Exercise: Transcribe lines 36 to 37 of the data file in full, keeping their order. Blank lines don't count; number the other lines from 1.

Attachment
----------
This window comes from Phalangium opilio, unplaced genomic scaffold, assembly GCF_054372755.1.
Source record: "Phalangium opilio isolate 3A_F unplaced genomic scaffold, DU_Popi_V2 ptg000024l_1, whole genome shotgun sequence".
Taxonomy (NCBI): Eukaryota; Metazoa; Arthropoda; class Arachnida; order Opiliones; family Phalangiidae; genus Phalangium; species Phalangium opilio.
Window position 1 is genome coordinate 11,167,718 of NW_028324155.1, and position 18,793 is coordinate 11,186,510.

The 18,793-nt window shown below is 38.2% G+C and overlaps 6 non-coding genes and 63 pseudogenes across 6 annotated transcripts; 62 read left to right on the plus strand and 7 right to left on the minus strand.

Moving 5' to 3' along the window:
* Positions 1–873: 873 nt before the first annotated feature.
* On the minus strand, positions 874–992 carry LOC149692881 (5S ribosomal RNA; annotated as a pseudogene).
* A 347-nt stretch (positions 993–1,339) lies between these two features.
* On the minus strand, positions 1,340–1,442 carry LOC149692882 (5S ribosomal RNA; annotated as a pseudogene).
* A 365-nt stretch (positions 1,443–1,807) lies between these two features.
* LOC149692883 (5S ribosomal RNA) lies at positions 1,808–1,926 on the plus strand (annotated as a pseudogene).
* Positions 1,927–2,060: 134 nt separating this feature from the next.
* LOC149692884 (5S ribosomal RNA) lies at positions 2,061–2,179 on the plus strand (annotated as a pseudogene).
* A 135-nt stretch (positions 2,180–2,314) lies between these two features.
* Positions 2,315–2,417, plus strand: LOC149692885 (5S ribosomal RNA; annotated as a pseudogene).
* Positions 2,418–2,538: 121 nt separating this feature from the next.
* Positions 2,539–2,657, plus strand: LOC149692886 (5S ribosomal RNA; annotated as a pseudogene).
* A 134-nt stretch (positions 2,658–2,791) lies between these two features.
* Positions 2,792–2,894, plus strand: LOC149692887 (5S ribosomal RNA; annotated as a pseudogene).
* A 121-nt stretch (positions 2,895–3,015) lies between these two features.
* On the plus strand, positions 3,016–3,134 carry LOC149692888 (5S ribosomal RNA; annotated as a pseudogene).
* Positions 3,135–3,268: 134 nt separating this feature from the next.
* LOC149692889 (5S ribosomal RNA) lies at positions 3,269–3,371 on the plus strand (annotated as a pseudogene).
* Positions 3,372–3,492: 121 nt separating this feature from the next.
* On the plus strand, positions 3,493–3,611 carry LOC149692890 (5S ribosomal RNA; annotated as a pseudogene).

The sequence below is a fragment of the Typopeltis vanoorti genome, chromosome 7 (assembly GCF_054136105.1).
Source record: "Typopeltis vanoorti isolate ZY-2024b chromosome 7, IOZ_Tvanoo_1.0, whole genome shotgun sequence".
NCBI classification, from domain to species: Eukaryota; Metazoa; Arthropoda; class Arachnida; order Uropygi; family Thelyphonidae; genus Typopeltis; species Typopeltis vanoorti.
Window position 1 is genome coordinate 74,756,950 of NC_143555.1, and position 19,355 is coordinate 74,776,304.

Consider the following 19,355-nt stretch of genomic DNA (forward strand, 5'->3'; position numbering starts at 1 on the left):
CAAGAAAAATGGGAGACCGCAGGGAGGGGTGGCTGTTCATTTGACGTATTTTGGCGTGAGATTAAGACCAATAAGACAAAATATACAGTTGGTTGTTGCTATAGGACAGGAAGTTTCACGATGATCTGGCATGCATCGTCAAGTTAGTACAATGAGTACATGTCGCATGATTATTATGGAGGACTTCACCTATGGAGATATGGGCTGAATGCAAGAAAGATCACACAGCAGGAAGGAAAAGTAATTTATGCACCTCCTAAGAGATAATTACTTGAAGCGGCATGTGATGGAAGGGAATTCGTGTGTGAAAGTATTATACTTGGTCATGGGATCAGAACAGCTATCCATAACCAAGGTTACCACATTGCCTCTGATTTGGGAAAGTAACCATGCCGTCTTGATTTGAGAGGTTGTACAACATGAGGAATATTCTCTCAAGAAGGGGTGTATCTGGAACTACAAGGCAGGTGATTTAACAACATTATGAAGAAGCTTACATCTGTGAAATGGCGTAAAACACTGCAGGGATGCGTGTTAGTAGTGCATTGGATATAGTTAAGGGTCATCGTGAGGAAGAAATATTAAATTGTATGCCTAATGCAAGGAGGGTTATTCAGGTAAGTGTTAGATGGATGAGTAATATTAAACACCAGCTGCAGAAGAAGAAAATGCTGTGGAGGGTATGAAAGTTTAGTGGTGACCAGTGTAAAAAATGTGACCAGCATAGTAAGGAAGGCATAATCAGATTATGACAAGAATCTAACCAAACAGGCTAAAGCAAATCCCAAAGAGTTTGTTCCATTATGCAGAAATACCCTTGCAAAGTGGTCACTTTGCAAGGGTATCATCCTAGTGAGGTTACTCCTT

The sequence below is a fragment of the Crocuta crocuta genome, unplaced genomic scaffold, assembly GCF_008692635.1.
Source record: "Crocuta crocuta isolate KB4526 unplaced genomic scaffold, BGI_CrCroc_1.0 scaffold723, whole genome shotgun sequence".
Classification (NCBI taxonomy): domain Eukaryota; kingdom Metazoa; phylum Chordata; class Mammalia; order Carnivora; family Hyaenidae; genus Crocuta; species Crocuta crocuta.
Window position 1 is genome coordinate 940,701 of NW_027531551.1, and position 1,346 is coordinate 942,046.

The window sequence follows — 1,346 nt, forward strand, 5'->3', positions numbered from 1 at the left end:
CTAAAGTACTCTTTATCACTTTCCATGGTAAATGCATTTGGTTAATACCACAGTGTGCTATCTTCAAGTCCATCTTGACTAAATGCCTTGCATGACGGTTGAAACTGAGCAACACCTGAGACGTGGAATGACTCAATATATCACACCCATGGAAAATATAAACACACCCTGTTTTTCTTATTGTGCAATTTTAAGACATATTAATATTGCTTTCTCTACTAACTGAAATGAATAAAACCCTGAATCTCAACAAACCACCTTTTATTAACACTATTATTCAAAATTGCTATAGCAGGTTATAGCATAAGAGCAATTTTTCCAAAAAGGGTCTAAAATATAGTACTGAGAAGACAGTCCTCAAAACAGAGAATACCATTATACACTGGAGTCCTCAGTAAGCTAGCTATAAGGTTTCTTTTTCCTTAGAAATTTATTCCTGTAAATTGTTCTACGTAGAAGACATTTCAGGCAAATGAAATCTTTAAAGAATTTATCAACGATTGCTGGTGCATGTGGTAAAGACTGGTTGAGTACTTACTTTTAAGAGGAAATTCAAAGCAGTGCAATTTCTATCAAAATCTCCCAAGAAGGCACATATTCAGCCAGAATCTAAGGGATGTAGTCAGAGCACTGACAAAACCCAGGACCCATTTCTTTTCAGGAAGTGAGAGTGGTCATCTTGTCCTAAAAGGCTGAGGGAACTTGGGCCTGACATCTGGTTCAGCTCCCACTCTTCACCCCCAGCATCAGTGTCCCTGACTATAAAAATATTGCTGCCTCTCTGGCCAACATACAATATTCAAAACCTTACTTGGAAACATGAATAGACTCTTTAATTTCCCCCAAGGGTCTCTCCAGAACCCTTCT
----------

Window position 1 is genome coordinate 940,701 of NW_027531551.1, and position 1,346 is coordinate 942,046.

The window sequence follows — 1,346 nt, forward strand, 5'->3', positions numbered from 1 at the left end: